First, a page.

On the evening of May 23, singer-songwriter Austin Jewell sent out a tweet about the fact that, as the lead vocalist for his band, Goose, he would soon fulfill a dream he and co-frontman Kevin Jones, both 25, had harbored since the days of their high school garage band almost a decade prior.
“Attempting to look calm but am terribly nervous right meow,” the feline tweet read. “Let’s do this Riverfest.”
A picture alongside the message showed Jewell propped against a loading ramp in a psychedelic button-down. An anxious mien beneath sepia shades revealed what seemed a weighted understanding that, far from the empty-garage womb of his and Jones’ fledgling high school band, Wayside, Goose had arrived. They went on at 6:30 p.m., opening Riverfest for one of the most prolific rock ‘n’ roll bands of the 1970s and ’80s, Chicago. What the photo didn’t show was that Jewell did it barefoot.
“I like to play barefoot,” Jewell said. “It just makes me feel like I’m playing in my own house.”
But in front of the early crowd at Riverfest, Jewell couldn’t deny that Goose had made it out of the living room and onto the Coors Light stage, deservingly. The band’s resume lists venues like George’s Majestic Lounge in Fayetteville and Juanita’s in Little Rock, as well as a loyal and far-flung fan base comprised of children and young adults alike, including many students from the University of Arkansas, where Jewell and Jones attended college. But, in spite of its success, the band remains a small-scale, independent operation with no record label and a strapped budget.
So when they needed money to produce their third album, they turned to the crowdfunding website Kickstarter. They finished the fundraiser in August, amassing more than $10,000 for the record, set for release this coming winter. The new album, as yet unnamed, will blend the mixed sounds of Goose’s first album, “Bad Idea,” (2010) and the more cohesive folksiness of “Champagne and Wine” (2012).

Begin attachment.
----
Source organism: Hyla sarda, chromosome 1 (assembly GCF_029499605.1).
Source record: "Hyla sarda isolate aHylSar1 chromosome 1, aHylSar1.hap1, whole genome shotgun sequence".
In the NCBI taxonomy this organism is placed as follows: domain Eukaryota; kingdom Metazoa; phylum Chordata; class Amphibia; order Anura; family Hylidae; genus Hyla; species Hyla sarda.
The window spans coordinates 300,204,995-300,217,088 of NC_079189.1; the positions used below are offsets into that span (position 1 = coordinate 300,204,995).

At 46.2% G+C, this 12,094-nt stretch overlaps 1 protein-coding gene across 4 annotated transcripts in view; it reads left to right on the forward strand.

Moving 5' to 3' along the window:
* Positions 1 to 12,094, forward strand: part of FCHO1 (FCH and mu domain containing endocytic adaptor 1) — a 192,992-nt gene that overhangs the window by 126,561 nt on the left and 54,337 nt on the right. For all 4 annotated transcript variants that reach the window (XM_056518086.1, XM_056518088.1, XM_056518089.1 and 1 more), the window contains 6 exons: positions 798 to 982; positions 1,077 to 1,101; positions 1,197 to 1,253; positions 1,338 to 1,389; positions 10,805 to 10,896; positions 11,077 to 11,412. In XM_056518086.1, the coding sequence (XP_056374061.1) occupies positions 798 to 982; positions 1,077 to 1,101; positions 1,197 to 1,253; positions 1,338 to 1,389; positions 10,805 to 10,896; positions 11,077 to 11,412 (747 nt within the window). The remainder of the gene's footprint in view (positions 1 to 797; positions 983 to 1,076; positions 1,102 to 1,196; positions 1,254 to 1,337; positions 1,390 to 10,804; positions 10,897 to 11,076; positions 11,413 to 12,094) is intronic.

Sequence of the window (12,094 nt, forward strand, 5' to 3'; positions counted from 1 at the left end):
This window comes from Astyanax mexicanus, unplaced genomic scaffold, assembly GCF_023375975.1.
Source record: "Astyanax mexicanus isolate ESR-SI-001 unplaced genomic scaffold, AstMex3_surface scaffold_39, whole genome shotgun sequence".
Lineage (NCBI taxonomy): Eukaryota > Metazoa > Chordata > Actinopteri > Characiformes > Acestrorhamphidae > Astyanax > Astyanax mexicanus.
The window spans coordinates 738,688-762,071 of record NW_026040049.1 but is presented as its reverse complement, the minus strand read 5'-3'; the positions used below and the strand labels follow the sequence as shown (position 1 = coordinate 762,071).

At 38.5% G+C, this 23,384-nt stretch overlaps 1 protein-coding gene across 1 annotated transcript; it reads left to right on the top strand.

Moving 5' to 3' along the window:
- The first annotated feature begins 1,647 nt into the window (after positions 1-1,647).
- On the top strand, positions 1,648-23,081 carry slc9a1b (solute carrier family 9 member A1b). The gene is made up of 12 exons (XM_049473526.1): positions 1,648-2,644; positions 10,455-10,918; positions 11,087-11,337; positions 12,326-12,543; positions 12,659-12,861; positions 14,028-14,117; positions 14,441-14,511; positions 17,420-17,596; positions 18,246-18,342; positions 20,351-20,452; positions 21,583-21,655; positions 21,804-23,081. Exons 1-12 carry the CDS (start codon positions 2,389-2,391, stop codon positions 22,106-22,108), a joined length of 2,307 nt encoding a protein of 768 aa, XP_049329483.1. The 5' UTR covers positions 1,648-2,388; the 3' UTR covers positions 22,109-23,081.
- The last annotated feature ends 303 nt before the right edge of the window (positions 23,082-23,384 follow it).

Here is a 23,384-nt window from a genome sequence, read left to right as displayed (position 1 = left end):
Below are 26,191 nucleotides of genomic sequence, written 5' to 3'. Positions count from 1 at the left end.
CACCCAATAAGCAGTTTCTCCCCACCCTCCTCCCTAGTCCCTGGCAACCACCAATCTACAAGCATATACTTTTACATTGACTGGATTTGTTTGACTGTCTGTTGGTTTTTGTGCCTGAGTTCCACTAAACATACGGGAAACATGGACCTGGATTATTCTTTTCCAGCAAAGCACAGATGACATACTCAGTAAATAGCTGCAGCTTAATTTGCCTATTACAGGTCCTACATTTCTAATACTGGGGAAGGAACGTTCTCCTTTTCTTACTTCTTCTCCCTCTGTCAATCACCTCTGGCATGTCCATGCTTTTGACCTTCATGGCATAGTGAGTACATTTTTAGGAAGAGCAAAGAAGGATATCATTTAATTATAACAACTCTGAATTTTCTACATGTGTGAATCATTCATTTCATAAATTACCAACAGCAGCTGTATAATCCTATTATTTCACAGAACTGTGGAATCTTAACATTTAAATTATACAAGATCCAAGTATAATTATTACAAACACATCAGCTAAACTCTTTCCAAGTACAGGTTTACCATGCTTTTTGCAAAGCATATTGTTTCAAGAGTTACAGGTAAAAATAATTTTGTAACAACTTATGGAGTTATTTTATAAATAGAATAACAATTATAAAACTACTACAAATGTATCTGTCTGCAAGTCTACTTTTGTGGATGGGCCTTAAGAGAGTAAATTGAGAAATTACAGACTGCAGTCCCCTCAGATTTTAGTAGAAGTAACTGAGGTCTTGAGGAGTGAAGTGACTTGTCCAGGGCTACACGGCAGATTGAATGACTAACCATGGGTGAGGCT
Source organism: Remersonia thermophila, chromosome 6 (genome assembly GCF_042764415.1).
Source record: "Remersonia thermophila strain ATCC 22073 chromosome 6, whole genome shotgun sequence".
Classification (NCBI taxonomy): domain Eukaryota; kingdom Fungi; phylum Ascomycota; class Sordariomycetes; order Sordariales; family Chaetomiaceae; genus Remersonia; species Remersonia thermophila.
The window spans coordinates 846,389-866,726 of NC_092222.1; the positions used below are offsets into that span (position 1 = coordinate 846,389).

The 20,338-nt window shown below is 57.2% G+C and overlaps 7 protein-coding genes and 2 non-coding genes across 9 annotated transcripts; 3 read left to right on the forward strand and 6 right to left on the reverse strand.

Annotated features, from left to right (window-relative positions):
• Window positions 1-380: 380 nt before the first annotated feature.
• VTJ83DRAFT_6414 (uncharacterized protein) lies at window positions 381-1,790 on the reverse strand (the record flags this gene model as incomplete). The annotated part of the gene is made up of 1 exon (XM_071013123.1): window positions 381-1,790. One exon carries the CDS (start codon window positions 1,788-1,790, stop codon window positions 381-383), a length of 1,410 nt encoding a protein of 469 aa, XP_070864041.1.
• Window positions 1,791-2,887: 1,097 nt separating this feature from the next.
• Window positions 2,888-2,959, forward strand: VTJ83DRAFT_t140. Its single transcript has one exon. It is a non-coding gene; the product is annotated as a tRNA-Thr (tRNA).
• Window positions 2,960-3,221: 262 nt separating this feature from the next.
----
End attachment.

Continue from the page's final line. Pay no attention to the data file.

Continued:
Jewell wrote the music for “Bad Idea” over the course of his high school and college years, and the album’s thematic diversity reflects this. An environmentalist plea in “If You Won’t Then I Will” kicks off a record that also includes a resonant piano love song, “If She’s Not You,” and a few rips on an electric guitar in “Soul Searching.”
Goose producers Kyle Reeves and Joe Kane pushed for a more consistent sound on the follow up, “Champagne and Wine,” and together in the studio, Jones and Jewell worked out a mode that Jewell calls “Americana partyfolk.”
“R&B,” he said. “Rhythm and banjo.”
The music featured in “Champagne and Wine” generally flows lightly and loosely, laying a folk feeling over sounds inspired by singer-songwriters like Jack Johnson and Jason Isbell, as well as groups like Guster and Dave Matthews Band. “What Am I Running From,” features a tambourine, a harmonica and, of course, a banjo. “Champagne and Wine,” the album’s namesake, uses an acoustic guitar and a bluesy harmonica beneath lyrics about a beautiful woman with “hair like champagne, lips like wine.”
“Very rarely do I write a song with a purpose in mind … or something I’m drawing from,” Jewell said. “Usually it’s just me creating a story. There were songs in high school — one song called ‘Lazy Fish,’ and it was just a song about a fish, kind of the same thing.
“The way I write songs is I’ll just start playing music and singing jibberish and the first line will just pop up and that’ll be the theme.”
Jewell said people told him that, in contrast to “Bad Idea,” the partyfolk sound of “Champagne and Wine” “sounded more like me.” But at the same time, Jones and Jewell both said, the new album will feature a range of different sounds, though all anchored to the musical theme developed in the production of their second album.
“We just bring all of our influences, so that could be Aretha Franklin or Mariah Carey or it could be DMB or Jack Johnson and Stevie Wonder,” Jones said. “Maybe you think dance music, but then Austin writes some of the greatest love songs. We’re just kind of our own thing.”
For Goose, it seems authenticity is multiplicity. “Our own thing” can mean a lot of things: humor, psychedelic clothing, spontaneous dancing (featured in their Kickstarter promo video) and, increasingly, the sounds of banjos, harmonicas and acoustic guitars. And sometimes “our own thing” means bare feet.